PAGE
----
Last week, while responding to a question regarding news about Washington sharing the transcript of the controversial call between US Secretary of State Mike Pompeo and Prime Minister Imran Khan, the Foreign Office spokesman faced an awkward moment: he couldn’t confirm the news because that would have meant embarrassing his institution and the prime minister. And he couldn’t deny it because that could provoke the US State Department to make the content of the call officially available. The spokesman wriggled out of the bind by using a classic fudge: “We would want the episode to end. The foreign minister has commented on this in detail. Politically, we need to move on”.
In other words, his response to the lingering question of which of the two, Pompeo or the prime minister, lied about the contents of the call was: ‘End it. Move on’. He might have also added: “Pretend it never happened.” The reaction, while disingenuous, was also profound because it captured what has become a disease of epidemic proportions among wielders of power. On every important count, they simply want to kill debate, shove national embarrassments under the carpet and – while laying thick layers of new deceptions atop denials – point to fictional demands of national interest to plead silence.
Diplomatic deviousness designed to hide truth or create illusions is done across the world but in very few places is this prompted and enforced at home. In this respect, as indeed in many others, the present government represents an aggravated continuity rather than radical departure from the past. Official sophistry and chicanery is plumbing new depths and the diet of deliberate distractions is getting fatter by the day. There is a justification for every mistake. Every misstep is rationalised. Every wrong decision is projected as a gem of a glittering vision that the critics are too blind to see.
So an incompetent and totally unqualified chief minister of Punjab is good because he is ‘brave’ – exactly what acts of bravery he has committed as a useful front of powerful billionaires and family lobbies isn’t clear but he is so because PM Imran has described him as such. The ludicrous and extended defence of the per nautical mile cost of PM Imran’s travel is part of the same culture of insult to common sense. So is silence over the Khawar Maneka affair.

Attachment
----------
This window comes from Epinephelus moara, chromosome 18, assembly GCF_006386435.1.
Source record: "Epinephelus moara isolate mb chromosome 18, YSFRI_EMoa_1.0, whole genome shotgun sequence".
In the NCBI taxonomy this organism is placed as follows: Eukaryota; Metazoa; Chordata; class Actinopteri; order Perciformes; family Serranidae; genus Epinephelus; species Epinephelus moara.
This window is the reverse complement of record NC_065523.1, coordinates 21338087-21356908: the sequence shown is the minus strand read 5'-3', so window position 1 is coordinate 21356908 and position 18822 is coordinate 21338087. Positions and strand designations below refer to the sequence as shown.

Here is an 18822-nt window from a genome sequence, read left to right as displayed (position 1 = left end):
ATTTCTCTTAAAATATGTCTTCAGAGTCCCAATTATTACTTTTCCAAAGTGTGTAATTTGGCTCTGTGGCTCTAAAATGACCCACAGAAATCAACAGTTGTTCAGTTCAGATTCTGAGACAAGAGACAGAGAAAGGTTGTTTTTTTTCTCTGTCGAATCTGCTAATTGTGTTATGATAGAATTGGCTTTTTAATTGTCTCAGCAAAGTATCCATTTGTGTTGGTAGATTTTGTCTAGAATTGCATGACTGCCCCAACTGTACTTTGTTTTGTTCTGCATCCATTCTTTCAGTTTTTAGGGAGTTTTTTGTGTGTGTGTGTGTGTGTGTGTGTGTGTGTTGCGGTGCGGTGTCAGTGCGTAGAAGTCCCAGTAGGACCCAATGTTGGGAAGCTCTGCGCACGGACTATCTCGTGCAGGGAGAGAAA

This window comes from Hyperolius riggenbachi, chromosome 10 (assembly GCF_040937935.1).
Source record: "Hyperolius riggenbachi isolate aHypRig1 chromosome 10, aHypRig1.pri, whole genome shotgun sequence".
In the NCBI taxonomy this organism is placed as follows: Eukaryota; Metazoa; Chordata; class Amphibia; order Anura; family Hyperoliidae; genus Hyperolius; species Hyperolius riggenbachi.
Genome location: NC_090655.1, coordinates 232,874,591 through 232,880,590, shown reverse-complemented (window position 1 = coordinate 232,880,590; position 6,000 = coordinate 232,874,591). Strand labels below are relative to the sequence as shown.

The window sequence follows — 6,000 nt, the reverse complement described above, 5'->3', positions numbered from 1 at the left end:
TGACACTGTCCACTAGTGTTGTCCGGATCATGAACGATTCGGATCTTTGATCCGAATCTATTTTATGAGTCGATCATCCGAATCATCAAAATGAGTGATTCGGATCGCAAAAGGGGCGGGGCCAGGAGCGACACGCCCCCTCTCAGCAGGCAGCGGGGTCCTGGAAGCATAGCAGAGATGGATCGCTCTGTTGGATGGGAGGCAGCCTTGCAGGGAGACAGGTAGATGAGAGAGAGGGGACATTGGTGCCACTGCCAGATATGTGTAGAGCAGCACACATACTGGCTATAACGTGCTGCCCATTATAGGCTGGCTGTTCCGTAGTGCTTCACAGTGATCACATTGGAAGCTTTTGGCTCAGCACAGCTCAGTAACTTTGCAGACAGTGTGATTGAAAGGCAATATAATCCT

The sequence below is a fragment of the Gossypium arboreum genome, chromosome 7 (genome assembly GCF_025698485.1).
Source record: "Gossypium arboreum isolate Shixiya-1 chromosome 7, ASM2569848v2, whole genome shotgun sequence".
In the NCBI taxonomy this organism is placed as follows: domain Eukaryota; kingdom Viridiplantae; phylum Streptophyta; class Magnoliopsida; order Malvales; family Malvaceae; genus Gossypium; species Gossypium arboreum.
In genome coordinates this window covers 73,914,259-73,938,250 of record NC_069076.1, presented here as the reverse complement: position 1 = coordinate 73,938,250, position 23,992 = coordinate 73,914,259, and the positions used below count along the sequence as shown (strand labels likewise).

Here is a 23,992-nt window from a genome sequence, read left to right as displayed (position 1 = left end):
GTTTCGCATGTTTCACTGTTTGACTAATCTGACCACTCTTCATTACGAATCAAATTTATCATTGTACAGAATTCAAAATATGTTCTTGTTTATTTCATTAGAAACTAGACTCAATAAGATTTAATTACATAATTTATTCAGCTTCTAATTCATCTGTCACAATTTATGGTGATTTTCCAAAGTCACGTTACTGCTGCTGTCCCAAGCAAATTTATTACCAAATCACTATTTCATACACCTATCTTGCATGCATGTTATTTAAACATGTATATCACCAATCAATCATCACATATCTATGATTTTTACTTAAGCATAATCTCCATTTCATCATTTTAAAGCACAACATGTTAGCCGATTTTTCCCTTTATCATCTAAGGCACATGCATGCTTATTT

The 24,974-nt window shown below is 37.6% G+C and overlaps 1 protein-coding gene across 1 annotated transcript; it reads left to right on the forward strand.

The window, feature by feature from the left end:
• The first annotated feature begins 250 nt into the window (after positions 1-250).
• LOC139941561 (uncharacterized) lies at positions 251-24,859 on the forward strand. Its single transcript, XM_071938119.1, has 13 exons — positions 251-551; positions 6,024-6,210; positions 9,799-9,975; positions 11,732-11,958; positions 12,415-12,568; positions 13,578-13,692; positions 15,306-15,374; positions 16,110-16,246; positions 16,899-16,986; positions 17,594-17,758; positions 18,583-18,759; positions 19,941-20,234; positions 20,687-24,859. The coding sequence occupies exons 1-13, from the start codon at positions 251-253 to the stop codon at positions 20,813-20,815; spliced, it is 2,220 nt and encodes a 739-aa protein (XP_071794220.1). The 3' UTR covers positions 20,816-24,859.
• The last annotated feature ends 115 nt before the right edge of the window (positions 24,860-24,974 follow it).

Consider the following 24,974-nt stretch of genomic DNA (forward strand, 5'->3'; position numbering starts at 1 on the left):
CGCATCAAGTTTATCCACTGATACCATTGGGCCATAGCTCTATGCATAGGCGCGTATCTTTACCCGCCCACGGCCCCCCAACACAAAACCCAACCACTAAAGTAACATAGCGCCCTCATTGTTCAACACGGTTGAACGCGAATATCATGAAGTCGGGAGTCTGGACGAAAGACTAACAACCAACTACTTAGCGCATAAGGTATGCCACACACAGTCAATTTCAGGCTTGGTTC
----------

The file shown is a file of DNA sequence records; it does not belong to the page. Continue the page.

The Punjab information minister’s outbursts and his tendency to mouth absurdities, which any government would find too embarrassing and damaging to defend, have really been taken in their stride by his party. He continues to strut about the stage and holds in his hands the moral scale for everything that happens in a province his party is mandated to govern.
It is no different elsewhere: in Sindh the appointment of a rather inadequately qualified governor (who as chancellor of all provincial universities will award degrees to high qualified young men and women) has dropped no jaws in a party that thrives on the mantra of merit. In Khyber Pakhtunkhwa almost every vacated seat now has a candidate who is a relative of an influential member of the assemblies. Whether it is Pervaiz Khattak or Ali Amin Gandapur or Asad Qaisar, relatives, friends and family members now are the pool that the party picks and chooses from when fielding candidates.
Again, you will not witness red faces when such open nepotism is promoted; instead there is a counter-attack, geared towards defiling the critic rather than answering criticism. From obnoxious social media campaigns to outright threats, the new method of response to critical questions starts from rationalising illogic, moves to hushing up the matter and then culminates in abuse and aggression.
This has killed debate and promoted polemics, and together both have deepened political divisions to such an extent that the country exists as a fractured polity. If these were pains of transition and the incidents cited above were mere teething problems, they would not warrant comment or even serious consideration. Unfortunately, they are anything but a transitory phenomenon. They reflect a deeply disturbing pattern of behaviour that has seeped into and spread across the nation. The new generation of political activism is a product of a vile culture of irrational aggression; it is thriving in an environment laden with downright lies and delusional self-praise of imaginary greatness – an environment where profundity is profane and where the only freedom that exists in abundance is the freedom to be dumb, and deaf to reason.